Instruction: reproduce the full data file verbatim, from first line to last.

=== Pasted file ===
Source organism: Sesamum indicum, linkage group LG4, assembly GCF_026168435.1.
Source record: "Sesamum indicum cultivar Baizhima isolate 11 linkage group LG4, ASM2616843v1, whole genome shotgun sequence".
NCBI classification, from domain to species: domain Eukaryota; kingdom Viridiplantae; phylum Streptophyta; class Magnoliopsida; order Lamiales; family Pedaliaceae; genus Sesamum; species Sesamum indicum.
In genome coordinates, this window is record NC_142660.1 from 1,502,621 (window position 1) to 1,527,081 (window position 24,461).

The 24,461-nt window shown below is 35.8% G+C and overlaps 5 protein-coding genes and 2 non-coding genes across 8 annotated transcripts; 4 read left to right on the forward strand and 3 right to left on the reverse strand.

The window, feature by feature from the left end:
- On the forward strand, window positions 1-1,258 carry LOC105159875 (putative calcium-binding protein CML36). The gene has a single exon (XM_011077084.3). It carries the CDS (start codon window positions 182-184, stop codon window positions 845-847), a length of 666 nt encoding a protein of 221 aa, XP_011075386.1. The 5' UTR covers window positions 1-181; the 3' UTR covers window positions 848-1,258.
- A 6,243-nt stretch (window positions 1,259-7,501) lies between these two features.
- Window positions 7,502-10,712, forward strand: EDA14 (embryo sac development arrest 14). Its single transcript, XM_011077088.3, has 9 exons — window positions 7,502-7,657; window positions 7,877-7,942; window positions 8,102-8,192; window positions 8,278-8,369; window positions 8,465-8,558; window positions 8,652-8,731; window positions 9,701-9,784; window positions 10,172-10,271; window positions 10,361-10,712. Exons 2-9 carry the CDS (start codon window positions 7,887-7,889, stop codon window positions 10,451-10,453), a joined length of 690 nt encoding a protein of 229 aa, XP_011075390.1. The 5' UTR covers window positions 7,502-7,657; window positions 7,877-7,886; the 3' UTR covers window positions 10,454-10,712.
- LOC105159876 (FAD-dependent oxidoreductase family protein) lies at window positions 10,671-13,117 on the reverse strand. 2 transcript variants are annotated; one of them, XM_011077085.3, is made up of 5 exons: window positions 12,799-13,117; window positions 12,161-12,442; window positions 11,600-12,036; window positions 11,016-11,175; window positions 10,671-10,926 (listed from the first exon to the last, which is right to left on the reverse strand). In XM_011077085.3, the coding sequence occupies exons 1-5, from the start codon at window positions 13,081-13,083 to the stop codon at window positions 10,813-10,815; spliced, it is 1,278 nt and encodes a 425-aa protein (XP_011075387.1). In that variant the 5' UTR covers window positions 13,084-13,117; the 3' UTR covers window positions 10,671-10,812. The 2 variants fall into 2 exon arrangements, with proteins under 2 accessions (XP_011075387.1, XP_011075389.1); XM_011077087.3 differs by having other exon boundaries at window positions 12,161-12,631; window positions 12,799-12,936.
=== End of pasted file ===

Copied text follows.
Source organism: Sesamum indicum, linkage group LG4, assembly GCF_026168435.1.
Source record: "Sesamum indicum cultivar Baizhima isolate 11 linkage group LG4, ASM2616843v1, whole genome shotgun sequence".
NCBI classification, from domain to species: domain Eukaryota; kingdom Viridiplantae; phylum Streptophyta; class Magnoliopsida; order Lamiales; family Pedaliaceae; genus Sesamum; species Sesamum indicum.
In genome coordinates, this window is record NC_142660.1 from 1,502,621 (window position 1) to 1,527,081 (window position 24,461).

The 24,461-nt window shown below is 35.8% G+C and overlaps 5 protein-coding genes and 2 non-coding genes across 8 annotated transcripts; 4 read left to right on the forward strand and 3 right to left on the reverse strand.

The window, feature by feature from the left end:
- On the forward strand, window positions 1-1,258 carry LOC105159875 (putative calcium-binding protein CML36). The gene has a single exon (XM_011077084.3). It carries the CDS (start codon window positions 182-184, stop codon window positions 845-847), a length of 666 nt encoding a protein of 221 aa, XP_011075386.1. The 5' UTR covers window positions 1-181; the 3' UTR covers window positions 848-1,258.
- A 6,243-nt stretch (window positions 1,259-7,501) lies between these two features.
- Window positions 7,502-10,712, forward strand: EDA14 (embryo sac development arrest 14). Its single transcript, XM_011077088.3, has 9 exons — window positions 7,502-7,657; window positions 7,877-7,942; window positions 8,102-8,192; window positions 8,278-8,369; window positions 8,465-8,558; window positions 8,652-8,731; window positions 9,701-9,784; window positions 10,172-10,271; window positions 10,361-10,712. Exons 2-9 carry the CDS (start codon window positions 7,887-7,889, stop codon window positions 10,451-10,453), a joined length of 690 nt encoding a protein of 229 aa, XP_011075390.1. The 5' UTR covers window positions 7,502-7,657; window positions 7,877-7,886; the 3' UTR covers window positions 10,454-10,712.
- LOC105159876 (FAD-dependent oxidoreductase family protein) lies at window positions 10,671-13,117 on the reverse strand. 2 transcript variants are annotated; one of them, XM_011077085.3, is made up of 5 exons: window positions 12,799-13,117; window positions 12,161-12,442; window positions 11,600-12,036; window positions 11,016-11,175; window positions 10,671-10,926 (listed from the first exon to the last, which is right to left on the reverse strand). In XM_011077085.3, the coding sequence occupies exons 1-5, from the start codon at window positions 13,081-13,083 to the stop codon at window positions 10,813-10,815; spliced, it is 1,278 nt and encodes a 425-aa protein (XP_011075387.1). In that variant the 5' UTR covers window positions 13,084-13,117; the 3' UTR covers window positions 10,671-10,812. The 2 variants fall into 2 exon arrangements, with proteins under 2 accessions (XP_011075387.1, XP_011075389.1); XM_011077087.3 differs by having other exon boundaries at window positions 12,161-12,631; window positions 12,799-12,936.